From 1993 to 1994, Topps Comics’ Kirbyverse was a line of titles and a comic book universe based on previously unpublished character designs and story concepts by comics grandmaster Jack Kirby. Of course, by this time, Kirby’s place in comics history had been secured by his prodigious output and well-documented imagination over five decades in the industry, but the team at Topps thought there was life in some of his previously unpublished concepts.

Talent enlisted to bring the King’s latter-day myths to life included writers Roy Thomas, Kurt Busiek, Gerry Conway, Gary Friedrich, Tony Isabella, and artists Dick Ayers, Steve Ditko, Keith Giffen, Don Heck, John Severin, Walter Simonson, and Kirby himself, among others.

The Kirbyverse began with the giveaway comic Jack Kirby’s Secret City Saga #0, written by Thomas and illustrated by Simonson. The story then continued in a trilogy of character-centric one-shots, Captain Glory, Bombast, and Nightglider, all of which featured covers by Kirby and interior art by Steve Ditko, Dick Ayers and John Severin, and Don Heck, respectively.

The Secret City Saga, developed and written by Thomas, involved a race of humankind called “the Ninth Men,” The enlightened and technologically advanced Ninth Men ruled over the world in fabulous cities like Gazra.

The heroes of the tale and a handful of others survived a cycle of doom that happens every 150 centuries. The same devastation had felled the eight prior races of humankind. The remaining Ninth Men had to defeat the villainous General Ortiz and Dr. Roag, save then-President Bill Clinton (Secret City Saga #3 came bagged with a sax-playing Clinton trading card), and at the same time stop the cyclical apocalypse from destroying modern man, by their standards the “Tenth Men.”

Secret City Saga #1-4 featured interior art by Ditko, who seemed very well suited to the material.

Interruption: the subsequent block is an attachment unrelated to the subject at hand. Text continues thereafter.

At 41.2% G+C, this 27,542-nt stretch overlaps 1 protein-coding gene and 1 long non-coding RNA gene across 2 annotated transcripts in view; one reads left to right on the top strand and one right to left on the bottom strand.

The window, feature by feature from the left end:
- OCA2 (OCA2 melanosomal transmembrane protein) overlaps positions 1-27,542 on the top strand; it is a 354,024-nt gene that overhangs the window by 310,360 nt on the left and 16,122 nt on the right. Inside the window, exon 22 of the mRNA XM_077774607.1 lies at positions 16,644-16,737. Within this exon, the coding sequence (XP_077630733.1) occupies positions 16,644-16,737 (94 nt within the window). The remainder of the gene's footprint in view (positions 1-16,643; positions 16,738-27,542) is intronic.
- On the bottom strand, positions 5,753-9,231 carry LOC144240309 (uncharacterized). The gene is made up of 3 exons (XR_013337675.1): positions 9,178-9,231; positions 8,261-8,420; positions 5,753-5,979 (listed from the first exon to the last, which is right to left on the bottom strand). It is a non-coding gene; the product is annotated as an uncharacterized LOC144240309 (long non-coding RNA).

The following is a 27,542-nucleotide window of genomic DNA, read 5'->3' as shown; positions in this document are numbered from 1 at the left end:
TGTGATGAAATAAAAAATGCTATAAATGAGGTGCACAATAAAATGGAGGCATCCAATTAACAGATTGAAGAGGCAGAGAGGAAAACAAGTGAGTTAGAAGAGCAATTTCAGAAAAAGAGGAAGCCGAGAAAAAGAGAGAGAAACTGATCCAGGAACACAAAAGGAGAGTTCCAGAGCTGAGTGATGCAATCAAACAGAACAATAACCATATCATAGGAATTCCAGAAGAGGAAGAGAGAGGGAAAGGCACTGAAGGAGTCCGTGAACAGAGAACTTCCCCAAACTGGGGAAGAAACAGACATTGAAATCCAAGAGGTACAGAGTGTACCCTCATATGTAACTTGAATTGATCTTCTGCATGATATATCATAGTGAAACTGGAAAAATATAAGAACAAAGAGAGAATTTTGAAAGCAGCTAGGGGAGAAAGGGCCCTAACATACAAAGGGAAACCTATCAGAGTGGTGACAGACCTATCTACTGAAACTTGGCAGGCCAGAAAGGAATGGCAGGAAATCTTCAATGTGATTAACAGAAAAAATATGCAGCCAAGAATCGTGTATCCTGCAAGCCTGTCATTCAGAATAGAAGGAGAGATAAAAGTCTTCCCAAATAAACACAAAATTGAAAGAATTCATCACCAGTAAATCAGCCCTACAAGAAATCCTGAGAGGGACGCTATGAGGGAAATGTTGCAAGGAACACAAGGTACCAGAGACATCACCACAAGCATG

The additional Kirbyverse series included Satan’s Six, The TeenAgents, Silver Star, and Victory (Captain Victory), the last two of which had previously appeared in Kirby’s creator-owned series at Pacific Comics. Satan’s Six had a follow-on series, Hellspawn.

Published in June of 1994, Victory was written by Busiek, illustrated by Keith Giffen and Jimmy Palmiotti, this series was to have everyone in it – from Secret City Saga’s Ninth Men (all in redesigned costumes courtesy of Giffen), to the TeenAgents, to a never-revealed new Kirby hero that might have launched into a new series of his/her own. It instead became the comic book line’s swansong and the genesis of Kirbyverse’s role as a “Lost Universe.”

Given Topps’ main business, it’s not surprising that each of the one-shots came polybagged with a “Kirbychrome” chromium card that combined to form a small set.

In his editorial in Victory #1, then-Assistant Editor Charles Novinskie called Kirby “a drawing/thinking machine.” He wrote, “Few people can imagine the scope of [Kirby’s] genius without seeing the number of characters he has created that have yet to see the light of day.”

“I was lucky enough to interview Jack for PREVIEWS in advance of the launch of these Topps Comics titles – and he was a real sweetheart,” said Diamond Comic Distributors editor Marty Grosser. “His wife, Roz, was on the line listening in, and helping out when needed. Jack was 76 years old at the time, so he was not a young man obviously, but he was still enthusiastic about the line and the people he was working with to bring his personal creations to life.”

The Kirbyverse characters were revisited in Dynamite’s Kirby Genesis series.